Turkey Implements Financial Measures Targeting Illegal Betting

turkey online gambling

Turkey is still working out how to deal with unlawful sports betting and gambling, two activities which have remained stubbornly popular despite the country’s strong anti-gaming laws that prohibit everything except the state-run lottery and a limited state-run sports betting portal.

Just last month, the Turkish Banking Supervision Body (BDDK) announced plans to implement new financial controls in an effort to crack down on unlawful sports betting and gambling. Reports at the time stated Turkey would be implementing restrictions on money transfers and ATM withdrawals in an attempt to disrupt the finances of illegal betting operations and their customers.

Details regarding the new financial controls have been limited, but more information is coming out. One thing we did know already was the BDDK is looking at capturing surveillance photos of people seen frequently withdrawing the maximum amount from ATMs, which regulators believe is an indicator of possible involvement in illegal gambling.

Additional details were reported by Hürriyet Daily News yesterday. According to Hürriyet, two new measures restricting mobile transactions have been proposed:

  • Maximum daily financial transfer orders to cell phone numbers are limited to 500 Turkish liras
  • Maximum daily number of mobile transactions are limited to two per day

Hürriyet also reports that the BDDK is working with the Banking Association of Turkey and the Financial Crime Investigation Board to implement the new regulations.

As Turkish authorities have cracked down on gambling and ordered the banking system to keep a closer eye on transactions, mobile payments of this sort have become popular for gamblers. This is a classic case of authorities squeezing one side of the balloon and watching the other side bulge – for every action, there is a reaction.

The growth of adoption of bitcoin in recent times could end up being where we see gambling money move to next. Unlike mobile payments and traditional banking transactions, bitcoin is decentralized and cannot be governed to the same degree as other payment systems.

It would not be surprising to therefore see a rise in bitcoin gambling as Turkish authorities crack down on other payment methods. In fact, Turkey has already turned its eye toward bitcoin. Although no formal regulations have been introduced, Turkish authorities have taken note.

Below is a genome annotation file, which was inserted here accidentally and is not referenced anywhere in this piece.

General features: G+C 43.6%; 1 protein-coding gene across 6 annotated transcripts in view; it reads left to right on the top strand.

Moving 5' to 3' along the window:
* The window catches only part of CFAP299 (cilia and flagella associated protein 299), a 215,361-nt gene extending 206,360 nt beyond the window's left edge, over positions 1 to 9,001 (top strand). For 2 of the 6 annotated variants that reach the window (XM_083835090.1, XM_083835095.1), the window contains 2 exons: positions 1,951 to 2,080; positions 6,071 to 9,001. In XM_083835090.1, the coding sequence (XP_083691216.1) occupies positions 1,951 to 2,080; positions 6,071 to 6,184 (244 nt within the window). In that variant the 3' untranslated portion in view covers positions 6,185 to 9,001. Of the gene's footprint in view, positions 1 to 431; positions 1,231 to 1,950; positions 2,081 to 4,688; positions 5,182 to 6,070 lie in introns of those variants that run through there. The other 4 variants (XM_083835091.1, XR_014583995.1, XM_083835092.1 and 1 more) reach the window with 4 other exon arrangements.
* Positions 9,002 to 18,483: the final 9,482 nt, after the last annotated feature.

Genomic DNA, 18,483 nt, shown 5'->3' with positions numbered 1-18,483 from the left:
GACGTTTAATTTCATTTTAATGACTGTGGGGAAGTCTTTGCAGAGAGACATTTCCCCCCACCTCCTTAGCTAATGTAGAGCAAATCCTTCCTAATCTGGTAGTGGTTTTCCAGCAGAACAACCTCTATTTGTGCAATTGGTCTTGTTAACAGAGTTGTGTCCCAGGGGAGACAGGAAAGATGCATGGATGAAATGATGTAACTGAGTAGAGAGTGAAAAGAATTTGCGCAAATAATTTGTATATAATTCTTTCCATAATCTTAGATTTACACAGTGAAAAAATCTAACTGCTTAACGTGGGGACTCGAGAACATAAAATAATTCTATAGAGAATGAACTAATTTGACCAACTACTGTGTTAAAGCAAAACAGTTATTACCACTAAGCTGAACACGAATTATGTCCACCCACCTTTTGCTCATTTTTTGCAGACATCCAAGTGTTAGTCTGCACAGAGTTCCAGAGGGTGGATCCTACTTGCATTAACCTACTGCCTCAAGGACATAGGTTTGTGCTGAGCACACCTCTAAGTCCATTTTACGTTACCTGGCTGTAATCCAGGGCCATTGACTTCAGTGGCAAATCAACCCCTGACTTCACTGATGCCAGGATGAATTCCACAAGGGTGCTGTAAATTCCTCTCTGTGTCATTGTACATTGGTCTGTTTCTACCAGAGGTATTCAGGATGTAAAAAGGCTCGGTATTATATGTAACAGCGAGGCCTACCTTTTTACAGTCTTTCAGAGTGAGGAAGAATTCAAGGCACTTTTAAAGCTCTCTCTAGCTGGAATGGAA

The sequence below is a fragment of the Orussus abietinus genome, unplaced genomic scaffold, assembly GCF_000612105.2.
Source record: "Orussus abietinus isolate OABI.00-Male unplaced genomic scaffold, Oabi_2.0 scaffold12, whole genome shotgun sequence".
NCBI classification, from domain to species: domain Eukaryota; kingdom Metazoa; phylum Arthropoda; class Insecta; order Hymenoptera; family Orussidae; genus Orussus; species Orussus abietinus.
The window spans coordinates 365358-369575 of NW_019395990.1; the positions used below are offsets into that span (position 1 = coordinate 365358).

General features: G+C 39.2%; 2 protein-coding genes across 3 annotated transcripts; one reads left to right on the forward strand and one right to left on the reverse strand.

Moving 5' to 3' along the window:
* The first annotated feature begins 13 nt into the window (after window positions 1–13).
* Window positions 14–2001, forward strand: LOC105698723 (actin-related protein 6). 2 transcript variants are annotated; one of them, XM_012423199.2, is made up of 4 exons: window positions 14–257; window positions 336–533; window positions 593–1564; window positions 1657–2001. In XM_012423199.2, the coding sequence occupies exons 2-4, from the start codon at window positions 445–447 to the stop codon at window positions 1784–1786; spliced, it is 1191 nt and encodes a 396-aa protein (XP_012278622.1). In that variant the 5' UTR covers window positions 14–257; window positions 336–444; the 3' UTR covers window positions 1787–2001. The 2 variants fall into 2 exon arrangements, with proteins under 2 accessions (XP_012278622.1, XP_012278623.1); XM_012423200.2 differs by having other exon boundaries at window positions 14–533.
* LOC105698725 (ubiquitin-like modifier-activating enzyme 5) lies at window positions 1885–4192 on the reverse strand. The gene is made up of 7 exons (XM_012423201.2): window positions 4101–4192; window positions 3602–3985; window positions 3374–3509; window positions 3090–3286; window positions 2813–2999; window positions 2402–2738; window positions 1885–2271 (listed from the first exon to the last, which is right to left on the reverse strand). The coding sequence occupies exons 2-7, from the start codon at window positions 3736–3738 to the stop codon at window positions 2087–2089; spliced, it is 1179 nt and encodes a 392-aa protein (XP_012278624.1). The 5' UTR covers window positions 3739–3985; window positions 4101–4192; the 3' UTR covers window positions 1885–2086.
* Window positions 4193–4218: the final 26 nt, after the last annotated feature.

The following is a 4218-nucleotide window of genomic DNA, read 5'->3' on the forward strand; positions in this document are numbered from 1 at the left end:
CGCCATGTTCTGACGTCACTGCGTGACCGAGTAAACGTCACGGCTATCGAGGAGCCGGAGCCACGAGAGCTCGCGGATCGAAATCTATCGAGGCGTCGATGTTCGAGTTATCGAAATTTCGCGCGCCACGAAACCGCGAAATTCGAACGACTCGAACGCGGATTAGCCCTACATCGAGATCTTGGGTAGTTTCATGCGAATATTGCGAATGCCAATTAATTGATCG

Just two days ago, Turkish deputy prime minister Mehmet Simsek took to Twitter to warn of the risks of investing in bitcoin. On Twitter, he compared Bitcoin to the Tulip Mania craze of the 1600s that resulted in a spectacular crash. Although the truth of the Tulip Mania phenomenon is contested, it is now a common metaphor used to describe speculative bubbles.

If Turkish gamblers do indeed turn to bitcoin, there is little doubt authorities will follow shortly after with the regulatory hammer they employ so often in the fight against illegal gambling. The difficulty for authorities in that case would be actually enforcing action against bitcoin considering it is a decentralized currency that cannot be regulated via traditional means due to bitcoin’s lack of a central authority or even centralized payment processors.

Turkey could resort to blocking transactions at the bank-level for gamblers looking to convert bitcoin back into lira, however. In that case, gamblers would have to hope bitcoin takes off as a currency that is more widely accepted in exchange for goods and services. Currently, bitcoin remains a niche form of payment not accepted by many merchants. It will be interesting to see how that all turns out. Turkey could end up being an educational test market for the viability of cryptocurrencies under oppressive governments.

Calvin Ayre has also reported that the Directorate of Religious Affairs has recently issue a fatwa condemning lotteries and sports betting. The fatwa said, in part, that games based on a chance factor are forbidden and that all games of chance are “forbidden in the context of gambling because one side loses while the other side gains without merit.”

Gambling is under attack from all sides in Turkey, but so far authorities have had little luck in putting an end to the activity. As the country appears to move in a more fundamentalist direction, every indication points towards authorities continuing their efforts to eradicate gambling. As we always say when discussing Turkey, gamblers should keep a close eye on these and future developments.

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